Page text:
Please read the following journal article excerpt and then answer the questions below:
The conclusion from Stephen Haw’s “The Mongol Empire—the first ‘gunpowder empire’?
Haw, Stephen G. “The Mongol Empire — the First ‘Gunpowder Empire’?” Journal of the Royal
Asiatic Society 23, no. 3 (2013): 441–69. http://www.jstor.org/stable/43307240.
There has been considerable speculation in the past regarding whether the Mongols used guns or other gunpowder weapons, and whether they were instrumental in introducing gunpowder from China to the West. Until recently, evidence was insufficient to answer these questions with any degree of certainty. Some four decades ago, the question “Did the Mongols use guns?” could only be answered with “a qualified negative”. It was considered “wholly improbable” that they could have introduced gunpowder and firearms to Europe. However, it is now quite clear that the Mongol armies used a variety of Chinese artillery and fire weapons in their campaigns. Catapults, incendiary bombs, fire-lances and fire-arrows were commonly used in China by the early thirteenth century. A whole range of incendiary weapons, using gunpowder (or at least saltpetre) to produce fierce, “almost inextinguishable” flames, had existed in China since the early Northern Song period, about the year 1000. Explosive bombs had been in use since at least as early as about 1150, with cast iron casings from about 1220. There is archaeological proof that explosive bombs were taken to Japan during the Mongol invasions, and much literary evidence that the Mongols appreciated the usefulness of Chinese weaponry at an early date: Chinggis Khan himself is recorded as having at least some understanding of its value. Chinese troops from the Jin Empire joined the Mongols and fought alongside them in their earliest western campaigns. The success, speed and range of the Mongol conquests were not simply the result of efficient military organisation, excellent generalship and exceptionally effective use of traditional steppe nomad weapons. Cavalry armed with bows and arrows could not possibly have taken walled towns, cities and fortresses as easily and rapidly as the Mongol armies consistently did, during the early period of their conquests. The Mongol conquests were essentially enabled by Chinese artillery and Chinese gunpowder weapons. It could, in fact, plausibly be argued that the Mongol empire was the first of the so-called ‘gunpowder empires’. As to whether the Mongols used guns, the evidence is that by the late 1200s they certainly did and it must at least be likely that they began to use them earlier. The use of guns, however, is not the essential issue. The range of Chinese gunpowder weapons available to the Mongols, such as explosive and incendiary bombs, fire-lances and fire-arrows, was sufficient to inspire terror in enemies who had never previously encountered anything of the kind. Since such weaponry was unknown in the West, it was not understood and its use by the Mongol armies was explained in terms of ‘witchcraft’. However, by about 1250 the secret of gunpowder had become known to many of the Mongols’ enemies. This must almost certainly have been a result of the use of Chinese weapons by the Mongol armies, which carried the Chinese technology of gunpowder weaponry westwards. By the 1260s, this knowledge had reach as far as England, where Roger Bacon recorded a gunpowder formula. This probably explains why the Mongol conquests lost their impetus, at least in the West, after the 1250s. The fact that the Song Empire possessed gunpowder weapons even before the Mongols began their career of conquest certainly contributed to making the overthrow of Southern Song the longest and most hard-fought of all the Mongols’ victorious campaigns.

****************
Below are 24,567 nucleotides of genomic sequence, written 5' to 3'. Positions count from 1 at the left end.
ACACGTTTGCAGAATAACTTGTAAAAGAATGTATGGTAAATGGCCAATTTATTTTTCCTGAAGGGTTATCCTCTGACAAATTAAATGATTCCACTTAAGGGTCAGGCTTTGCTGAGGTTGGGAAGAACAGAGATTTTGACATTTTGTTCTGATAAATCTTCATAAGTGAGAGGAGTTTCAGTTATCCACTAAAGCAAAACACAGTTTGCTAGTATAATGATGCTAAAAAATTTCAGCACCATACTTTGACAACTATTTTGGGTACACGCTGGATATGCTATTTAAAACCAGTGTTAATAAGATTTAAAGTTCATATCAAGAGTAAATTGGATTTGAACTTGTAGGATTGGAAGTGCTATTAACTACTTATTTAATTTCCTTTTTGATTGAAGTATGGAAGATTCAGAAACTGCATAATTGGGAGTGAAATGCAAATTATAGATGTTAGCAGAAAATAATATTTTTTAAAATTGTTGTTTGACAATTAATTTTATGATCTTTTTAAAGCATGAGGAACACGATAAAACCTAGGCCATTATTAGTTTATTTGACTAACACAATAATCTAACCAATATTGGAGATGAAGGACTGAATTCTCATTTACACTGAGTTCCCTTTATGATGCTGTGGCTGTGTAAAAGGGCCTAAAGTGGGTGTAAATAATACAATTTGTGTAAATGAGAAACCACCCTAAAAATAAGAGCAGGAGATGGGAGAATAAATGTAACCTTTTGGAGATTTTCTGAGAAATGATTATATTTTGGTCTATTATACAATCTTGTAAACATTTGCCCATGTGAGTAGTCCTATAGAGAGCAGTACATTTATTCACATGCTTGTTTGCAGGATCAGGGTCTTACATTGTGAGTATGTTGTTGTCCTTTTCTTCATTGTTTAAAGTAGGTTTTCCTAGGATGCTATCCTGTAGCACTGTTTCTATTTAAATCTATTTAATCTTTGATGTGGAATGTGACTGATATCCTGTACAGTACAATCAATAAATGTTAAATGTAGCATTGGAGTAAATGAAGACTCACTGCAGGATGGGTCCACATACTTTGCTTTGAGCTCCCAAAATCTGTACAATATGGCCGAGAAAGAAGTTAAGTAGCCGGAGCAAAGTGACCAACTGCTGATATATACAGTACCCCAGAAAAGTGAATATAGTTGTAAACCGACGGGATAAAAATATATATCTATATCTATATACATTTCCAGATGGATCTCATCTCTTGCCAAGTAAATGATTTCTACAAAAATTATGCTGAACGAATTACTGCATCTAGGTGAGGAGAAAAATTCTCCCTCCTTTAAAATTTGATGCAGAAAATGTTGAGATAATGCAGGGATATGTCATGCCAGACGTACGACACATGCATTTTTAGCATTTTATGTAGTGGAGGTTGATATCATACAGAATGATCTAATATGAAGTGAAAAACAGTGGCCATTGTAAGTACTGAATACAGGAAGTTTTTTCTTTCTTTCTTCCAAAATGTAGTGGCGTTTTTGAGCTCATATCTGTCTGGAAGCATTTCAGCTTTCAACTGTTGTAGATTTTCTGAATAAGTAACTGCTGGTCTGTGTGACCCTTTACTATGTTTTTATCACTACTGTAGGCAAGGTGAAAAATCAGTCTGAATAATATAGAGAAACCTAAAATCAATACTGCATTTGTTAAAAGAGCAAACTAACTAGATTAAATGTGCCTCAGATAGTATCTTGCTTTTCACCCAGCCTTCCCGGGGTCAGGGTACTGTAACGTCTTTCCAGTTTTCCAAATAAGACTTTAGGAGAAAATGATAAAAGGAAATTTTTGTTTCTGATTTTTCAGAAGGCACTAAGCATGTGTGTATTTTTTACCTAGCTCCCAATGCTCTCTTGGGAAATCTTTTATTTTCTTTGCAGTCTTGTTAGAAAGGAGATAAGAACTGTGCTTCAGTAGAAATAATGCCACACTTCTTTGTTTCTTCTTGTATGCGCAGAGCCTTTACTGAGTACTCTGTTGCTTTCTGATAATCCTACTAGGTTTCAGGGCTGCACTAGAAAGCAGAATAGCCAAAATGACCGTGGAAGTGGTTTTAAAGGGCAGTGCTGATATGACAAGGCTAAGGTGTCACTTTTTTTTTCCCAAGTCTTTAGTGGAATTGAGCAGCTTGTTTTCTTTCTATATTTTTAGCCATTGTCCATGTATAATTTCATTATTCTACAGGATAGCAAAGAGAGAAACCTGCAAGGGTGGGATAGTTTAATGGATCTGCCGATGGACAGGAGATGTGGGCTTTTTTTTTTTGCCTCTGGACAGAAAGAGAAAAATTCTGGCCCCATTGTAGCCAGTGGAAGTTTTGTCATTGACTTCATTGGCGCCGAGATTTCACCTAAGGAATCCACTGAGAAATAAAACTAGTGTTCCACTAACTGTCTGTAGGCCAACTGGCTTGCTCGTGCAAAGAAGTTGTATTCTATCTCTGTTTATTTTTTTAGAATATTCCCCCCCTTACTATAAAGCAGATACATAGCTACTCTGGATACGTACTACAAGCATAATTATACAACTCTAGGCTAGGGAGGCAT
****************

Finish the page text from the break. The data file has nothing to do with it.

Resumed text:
Read the included excerpt from a journal article and write a discussion post answering the following questions:
- How did the Mongols aid in transferring advanced Chinese technologies to other parts of the world?
- What impact might this have on history?